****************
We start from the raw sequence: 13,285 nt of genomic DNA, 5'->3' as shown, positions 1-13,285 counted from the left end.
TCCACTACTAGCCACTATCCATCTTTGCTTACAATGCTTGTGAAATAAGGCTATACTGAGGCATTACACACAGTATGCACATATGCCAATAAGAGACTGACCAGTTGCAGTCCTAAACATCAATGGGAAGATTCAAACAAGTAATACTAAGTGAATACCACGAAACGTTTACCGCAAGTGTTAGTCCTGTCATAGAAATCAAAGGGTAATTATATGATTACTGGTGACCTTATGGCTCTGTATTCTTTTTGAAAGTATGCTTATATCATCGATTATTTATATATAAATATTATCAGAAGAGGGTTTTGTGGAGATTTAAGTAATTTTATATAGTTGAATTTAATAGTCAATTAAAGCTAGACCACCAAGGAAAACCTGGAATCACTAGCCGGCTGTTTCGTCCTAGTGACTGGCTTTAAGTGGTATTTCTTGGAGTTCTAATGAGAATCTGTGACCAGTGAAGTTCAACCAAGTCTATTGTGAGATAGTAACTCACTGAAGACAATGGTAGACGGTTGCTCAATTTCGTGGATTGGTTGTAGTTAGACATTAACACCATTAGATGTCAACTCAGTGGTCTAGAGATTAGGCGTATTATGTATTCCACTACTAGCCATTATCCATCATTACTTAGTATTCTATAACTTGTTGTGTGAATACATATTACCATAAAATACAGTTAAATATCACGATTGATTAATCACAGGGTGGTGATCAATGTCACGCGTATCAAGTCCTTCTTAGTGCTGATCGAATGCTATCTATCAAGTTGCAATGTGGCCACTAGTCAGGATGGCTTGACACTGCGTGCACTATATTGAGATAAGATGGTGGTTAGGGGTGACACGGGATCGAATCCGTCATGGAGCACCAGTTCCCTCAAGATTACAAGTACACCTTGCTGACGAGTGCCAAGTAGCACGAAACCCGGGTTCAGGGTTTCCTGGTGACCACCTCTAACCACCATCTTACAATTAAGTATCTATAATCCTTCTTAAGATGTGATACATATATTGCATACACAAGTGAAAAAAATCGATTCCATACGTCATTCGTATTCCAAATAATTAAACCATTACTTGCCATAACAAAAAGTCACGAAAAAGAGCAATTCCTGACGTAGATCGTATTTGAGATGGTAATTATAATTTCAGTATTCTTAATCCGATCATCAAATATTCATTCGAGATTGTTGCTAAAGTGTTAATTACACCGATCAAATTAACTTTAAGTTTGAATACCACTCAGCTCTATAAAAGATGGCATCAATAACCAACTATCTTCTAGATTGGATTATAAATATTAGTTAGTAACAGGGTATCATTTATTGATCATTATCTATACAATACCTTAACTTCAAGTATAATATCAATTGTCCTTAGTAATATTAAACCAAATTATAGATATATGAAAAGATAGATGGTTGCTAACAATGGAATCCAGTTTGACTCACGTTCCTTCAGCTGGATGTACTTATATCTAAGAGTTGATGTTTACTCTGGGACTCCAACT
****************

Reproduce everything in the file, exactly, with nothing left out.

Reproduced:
We start from the raw sequence: 13,285 nt of genomic DNA, 5'->3' as shown, positions 1-13,285 counted from the left end.
TCCACTACTAGCCACTATCCATCTTTGCTTACAATGCTTGTGAAATAAGGCTATACTGAGGCATTACACACAGTATGCACATATGCCAATAAGAGACTGACCAGTTGCAGTCCTAAACATCAATGGGAAGATTCAAACAAGTAATACTAAGTGAATACCACGAAACGTTTACCGCAAGTGTTAGTCCTGTCATAGAAATCAAAGGGTAATTATATGATTACTGGTGACCTTATGGCTCTGTATTCTTTTTGAAAGTATGCTTATATCATCGATTATTTATATATAAATATTATCAGAAGAGGGTTTTGTGGAGATTTAAGTAATTTTATATAGTTGAATTTAATAGTCAATTAAAGCTAGACCACCAAGGAAAACCTGGAATCACTAGCCGGCTGTTTCGTCCTAGTGACTGGCTTTAAGTGGTATTTCTTGGAGTTCTAATGAGAATCTGTGACCAGTGAAGTTCAACCAAGTCTATTGTGAGATAGTAACTCACTGAAGACAATGGTAGACGGTTGCTCAATTTCGTGGATTGGTTGTAGTTAGACATTAACACCATTAGATGTCAACTCAGTGGTCTAGAGATTAGGCGTATTATGTATTCCACTACTAGCCATTATCCATCATTACTTAGTATTCTATAACTTGTTGTGTGAATACATATTACCATAAAATACAGTTAAATATCACGATTGATTAATCACAGGGTGGTGATCAATGTCACGCGTATCAAGTCCTTCTTAGTGCTGATCGAATGCTATCTATCAAGTTGCAATGTGGCCACTAGTCAGGATGGCTTGACACTGCGTGCACTATATTGAGATAAGATGGTGGTTAGGGGTGACACGGGATCGAATCCGTCATGGAGCACCAGTTCCCTCAAGATTACAAGTACACCTTGCTGACGAGTGCCAAGTAGCACGAAACCCGGGTTCAGGGTTTCCTGGTGACCACCTCTAACCACCATCTTACAATTAAGTATCTATAATCCTTCTTAAGATGTGATACATATATTGCATACACAAGTGAAAAAAATCGATTCCATACGTCATTCGTATTCCAAATAATTAAACCATTACTTGCCATAACAAAAAGTCACGAAAAAGAGCAATTCCTGACGTAGATCGTATTTGAGATGGTAATTATAATTTCAGTATTCTTAATCCGATCATCAAATATTCATTCGAGATTGTTGCTAAAGTGTTAATTACACCGATCAAATTAACTTTAAGTTTGAATACCACTCAGCTCTATAAAAGATGGCATCAATAACCAACTATCTTCTAGATTGGATTATAAATATTAGTTAGTAACAGGGTATCATTTATTGATCATTATCTATACAATACCTTAACTTCAAGTATAATATCAATTGTCCTTAGTAATATTAAACCAAATTATAGATATATGAAAAGATAGATGGTTGCTAACAATGGAATCCAGTTTGACTCACGTTCCTTCAGCTGGATGTACTTATATCTAAGAGTTGATGTTTACTCTGGGACTCCAACT